Section 1332 waivers and BHPs may provide new opportunities but require thoughtful consideration. Section 1332 waivers and BHPs both allow states to receive federal funding to support state programs in return for reducing federal PTC spending. Under Section 1332, states can receive pass-through funding in the amount of federal PTC savings created by the waiver. Under BHPs, states cover people with incomes up to 200 percent of FPL in a state-run plan and receive federal funding equal to 95 percent of the PTC these people would have received. In both cases, PTC expansion could make these options more useful by lifting the ceiling on the potential funding states might receive to operate the program. At the same time, PTC expansion raises the standards these programs must meet and may have additional effects for states to consider.
As discussed above, PTC expansion creates the potential for more pass-through funding under Section 1332 waivers. Provisions that reduce list premiums (public options, payment reforms, etc.) should generally draw down more pass-through funding given higher baseline PTC spending. PTC expansion may also increase the feasibility of broad waivers that replace the PTC with state-based subsidies, since less state funding will be needed to make a state subsidy sufficiently generous to make such a change seem worthwhile. On the other hand, PTC expansion will also increase the baselines of coverage, affordability, and comprehensiveness that waivers must sustain to be approved, which could pose a challenge for some waivers.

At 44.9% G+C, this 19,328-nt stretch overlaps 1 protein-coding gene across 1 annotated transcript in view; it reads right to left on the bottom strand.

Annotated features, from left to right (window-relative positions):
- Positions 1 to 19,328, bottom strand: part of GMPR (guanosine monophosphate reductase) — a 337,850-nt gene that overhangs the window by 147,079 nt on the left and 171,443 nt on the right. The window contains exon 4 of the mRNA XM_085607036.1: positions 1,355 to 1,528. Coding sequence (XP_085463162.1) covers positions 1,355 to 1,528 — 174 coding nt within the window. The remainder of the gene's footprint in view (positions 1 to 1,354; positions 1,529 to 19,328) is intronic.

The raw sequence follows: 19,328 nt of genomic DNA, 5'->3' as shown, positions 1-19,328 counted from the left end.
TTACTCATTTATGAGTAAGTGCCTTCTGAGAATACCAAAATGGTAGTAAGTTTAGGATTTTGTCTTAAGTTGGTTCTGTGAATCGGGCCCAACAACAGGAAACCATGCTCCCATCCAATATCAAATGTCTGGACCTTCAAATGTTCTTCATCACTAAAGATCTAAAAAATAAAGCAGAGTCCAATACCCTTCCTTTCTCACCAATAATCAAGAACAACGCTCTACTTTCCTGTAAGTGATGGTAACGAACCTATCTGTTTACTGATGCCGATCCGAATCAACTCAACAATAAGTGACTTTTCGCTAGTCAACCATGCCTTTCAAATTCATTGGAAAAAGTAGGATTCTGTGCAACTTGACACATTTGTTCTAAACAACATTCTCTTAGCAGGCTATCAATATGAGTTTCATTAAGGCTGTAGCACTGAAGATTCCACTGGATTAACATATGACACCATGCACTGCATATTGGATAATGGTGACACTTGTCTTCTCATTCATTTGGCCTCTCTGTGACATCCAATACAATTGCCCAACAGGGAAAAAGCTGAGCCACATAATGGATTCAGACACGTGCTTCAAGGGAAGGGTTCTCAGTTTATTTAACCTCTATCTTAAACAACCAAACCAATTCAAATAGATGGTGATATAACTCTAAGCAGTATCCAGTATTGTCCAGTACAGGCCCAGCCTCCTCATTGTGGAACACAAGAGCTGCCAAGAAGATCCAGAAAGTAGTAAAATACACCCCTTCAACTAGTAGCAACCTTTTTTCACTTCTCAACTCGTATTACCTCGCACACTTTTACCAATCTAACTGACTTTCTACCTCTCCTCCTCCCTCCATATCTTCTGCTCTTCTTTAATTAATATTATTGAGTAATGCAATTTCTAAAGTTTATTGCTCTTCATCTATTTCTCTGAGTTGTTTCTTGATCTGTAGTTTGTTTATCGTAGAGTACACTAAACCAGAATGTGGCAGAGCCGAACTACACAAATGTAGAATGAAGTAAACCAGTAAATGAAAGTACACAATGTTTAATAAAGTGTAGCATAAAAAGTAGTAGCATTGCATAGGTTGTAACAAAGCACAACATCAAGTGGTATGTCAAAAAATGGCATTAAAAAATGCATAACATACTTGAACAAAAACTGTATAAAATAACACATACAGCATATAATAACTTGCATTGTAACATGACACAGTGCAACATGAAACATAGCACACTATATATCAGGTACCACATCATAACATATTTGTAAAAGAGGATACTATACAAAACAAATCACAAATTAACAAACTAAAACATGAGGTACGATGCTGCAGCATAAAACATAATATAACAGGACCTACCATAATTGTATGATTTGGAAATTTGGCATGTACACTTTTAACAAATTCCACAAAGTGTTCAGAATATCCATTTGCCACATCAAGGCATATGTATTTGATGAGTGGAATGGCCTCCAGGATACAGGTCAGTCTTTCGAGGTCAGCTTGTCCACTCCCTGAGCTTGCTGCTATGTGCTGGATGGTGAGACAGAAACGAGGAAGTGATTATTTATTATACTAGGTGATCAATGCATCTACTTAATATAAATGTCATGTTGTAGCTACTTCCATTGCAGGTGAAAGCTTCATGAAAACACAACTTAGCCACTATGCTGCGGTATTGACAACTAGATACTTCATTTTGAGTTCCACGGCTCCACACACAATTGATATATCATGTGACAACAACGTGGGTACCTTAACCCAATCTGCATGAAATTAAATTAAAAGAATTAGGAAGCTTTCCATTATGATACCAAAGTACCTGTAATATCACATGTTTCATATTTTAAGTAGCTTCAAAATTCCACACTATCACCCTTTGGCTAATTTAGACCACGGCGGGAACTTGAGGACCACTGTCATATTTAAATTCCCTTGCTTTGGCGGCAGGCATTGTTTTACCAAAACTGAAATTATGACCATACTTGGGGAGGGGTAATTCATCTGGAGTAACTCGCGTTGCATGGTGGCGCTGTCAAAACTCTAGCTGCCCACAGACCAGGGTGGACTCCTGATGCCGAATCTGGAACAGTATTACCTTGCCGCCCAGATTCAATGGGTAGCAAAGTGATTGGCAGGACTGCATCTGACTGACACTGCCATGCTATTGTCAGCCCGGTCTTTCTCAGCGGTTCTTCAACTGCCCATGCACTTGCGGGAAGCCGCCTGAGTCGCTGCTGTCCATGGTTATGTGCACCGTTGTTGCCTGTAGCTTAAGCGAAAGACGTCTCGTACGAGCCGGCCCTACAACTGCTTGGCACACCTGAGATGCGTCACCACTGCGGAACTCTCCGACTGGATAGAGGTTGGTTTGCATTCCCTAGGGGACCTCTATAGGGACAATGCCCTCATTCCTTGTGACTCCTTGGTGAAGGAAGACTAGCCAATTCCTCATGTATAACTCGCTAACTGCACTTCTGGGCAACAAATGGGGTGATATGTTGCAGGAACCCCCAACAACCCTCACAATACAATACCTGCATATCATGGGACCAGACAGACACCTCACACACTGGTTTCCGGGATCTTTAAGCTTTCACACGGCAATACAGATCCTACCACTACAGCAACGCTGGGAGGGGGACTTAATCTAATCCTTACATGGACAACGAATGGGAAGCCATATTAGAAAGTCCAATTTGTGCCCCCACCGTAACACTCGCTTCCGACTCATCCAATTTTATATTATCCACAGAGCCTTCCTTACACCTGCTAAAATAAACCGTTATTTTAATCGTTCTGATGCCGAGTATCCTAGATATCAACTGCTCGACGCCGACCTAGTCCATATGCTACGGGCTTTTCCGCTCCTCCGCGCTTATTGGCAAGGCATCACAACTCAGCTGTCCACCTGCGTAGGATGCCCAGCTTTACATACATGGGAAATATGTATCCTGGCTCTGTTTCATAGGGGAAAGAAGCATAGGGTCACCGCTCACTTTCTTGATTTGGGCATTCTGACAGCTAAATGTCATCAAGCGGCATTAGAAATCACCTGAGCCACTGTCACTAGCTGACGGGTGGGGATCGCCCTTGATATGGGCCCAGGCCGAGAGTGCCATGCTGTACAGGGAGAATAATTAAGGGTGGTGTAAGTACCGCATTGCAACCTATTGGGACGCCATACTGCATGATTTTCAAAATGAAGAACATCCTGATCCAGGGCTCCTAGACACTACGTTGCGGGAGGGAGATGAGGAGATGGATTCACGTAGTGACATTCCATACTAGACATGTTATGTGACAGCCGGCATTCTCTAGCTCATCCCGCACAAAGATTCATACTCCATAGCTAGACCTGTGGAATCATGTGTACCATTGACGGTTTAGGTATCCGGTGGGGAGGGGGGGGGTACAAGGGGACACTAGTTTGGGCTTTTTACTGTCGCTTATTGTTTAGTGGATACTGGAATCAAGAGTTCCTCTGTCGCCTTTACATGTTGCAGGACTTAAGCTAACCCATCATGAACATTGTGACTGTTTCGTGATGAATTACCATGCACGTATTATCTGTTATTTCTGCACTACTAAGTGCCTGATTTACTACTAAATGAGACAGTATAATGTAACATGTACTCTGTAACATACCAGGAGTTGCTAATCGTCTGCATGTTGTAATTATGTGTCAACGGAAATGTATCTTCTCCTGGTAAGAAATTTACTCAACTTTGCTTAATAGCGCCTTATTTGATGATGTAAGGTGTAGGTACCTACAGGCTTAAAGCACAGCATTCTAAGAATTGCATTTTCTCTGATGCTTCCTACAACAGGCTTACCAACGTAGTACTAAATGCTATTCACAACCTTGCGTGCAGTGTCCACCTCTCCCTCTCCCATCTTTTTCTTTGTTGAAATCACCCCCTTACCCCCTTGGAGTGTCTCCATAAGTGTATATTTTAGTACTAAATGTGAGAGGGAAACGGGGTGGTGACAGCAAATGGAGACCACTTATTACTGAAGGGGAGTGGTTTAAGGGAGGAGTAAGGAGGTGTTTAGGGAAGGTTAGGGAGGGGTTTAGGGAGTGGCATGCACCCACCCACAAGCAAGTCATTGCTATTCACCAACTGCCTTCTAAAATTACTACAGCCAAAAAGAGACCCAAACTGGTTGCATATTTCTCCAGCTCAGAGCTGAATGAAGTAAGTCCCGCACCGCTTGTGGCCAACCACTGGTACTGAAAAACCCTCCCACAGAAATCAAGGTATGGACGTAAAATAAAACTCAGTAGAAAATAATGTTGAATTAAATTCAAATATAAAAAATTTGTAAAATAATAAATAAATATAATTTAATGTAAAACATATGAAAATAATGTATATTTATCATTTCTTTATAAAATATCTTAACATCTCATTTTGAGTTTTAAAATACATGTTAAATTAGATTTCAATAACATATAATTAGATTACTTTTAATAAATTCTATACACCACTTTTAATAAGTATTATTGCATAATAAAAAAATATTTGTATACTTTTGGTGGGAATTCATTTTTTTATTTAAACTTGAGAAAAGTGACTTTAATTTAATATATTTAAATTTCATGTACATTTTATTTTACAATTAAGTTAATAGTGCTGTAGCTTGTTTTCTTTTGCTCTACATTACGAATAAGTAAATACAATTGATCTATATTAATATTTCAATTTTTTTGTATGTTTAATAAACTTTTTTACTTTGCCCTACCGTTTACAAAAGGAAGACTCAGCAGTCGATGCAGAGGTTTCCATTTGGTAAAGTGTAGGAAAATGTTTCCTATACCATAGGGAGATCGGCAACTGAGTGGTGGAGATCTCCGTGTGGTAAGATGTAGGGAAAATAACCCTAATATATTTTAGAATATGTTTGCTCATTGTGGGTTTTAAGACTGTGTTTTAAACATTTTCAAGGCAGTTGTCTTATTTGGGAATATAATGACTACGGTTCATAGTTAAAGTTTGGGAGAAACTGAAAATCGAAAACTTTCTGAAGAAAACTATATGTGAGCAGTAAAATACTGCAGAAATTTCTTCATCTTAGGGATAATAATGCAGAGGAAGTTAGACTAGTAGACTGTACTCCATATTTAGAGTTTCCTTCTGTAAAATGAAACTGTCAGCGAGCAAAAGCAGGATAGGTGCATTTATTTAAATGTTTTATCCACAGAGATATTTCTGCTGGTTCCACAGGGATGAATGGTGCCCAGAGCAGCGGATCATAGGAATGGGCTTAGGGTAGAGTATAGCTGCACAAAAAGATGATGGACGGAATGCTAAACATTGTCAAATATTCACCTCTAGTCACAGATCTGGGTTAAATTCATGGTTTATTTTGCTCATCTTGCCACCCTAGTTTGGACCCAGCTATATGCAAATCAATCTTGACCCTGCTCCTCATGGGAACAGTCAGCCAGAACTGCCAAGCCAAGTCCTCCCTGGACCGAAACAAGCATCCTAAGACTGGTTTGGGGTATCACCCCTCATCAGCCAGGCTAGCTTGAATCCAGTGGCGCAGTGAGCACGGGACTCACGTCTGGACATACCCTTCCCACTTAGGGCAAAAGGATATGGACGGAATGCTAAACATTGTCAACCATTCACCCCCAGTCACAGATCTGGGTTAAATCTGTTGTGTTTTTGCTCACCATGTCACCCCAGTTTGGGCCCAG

For BHP, the impact of PTC expansion may be even harder to predict, or at least to generalize. BHP funding for each covered individual should increase since it is tied to the PTC. This increased funding will be offset to some extent by the requirement that BHP coverage be no less affordable than the subsidized Marketplace coverage the individual could otherwise receive—a standard that is now higher. That said, federal funding for the BHP program in New York has to date generally been sufficient to exceed these affordability requirements. To the extent other BHPs could also provide affordability at lower cost than Marketplace coverage—perhaps through savings on provider reimbursement rates, administrative costs, or issuer profits—PTC expansion could provide a greater BHP surplus that could be used for further improvements. Another consideration is that BHPs diminishes the benefit of silver loading by diverting consumers otherwise eligible for high-value CSRs. PTC expansion may magnify this effect by extending the PTC—and thus the benefit of silver loading—to many additional consumers who would not be BHP-eligible. Given these countervailing considerations, states considering this path should undertake careful analysis.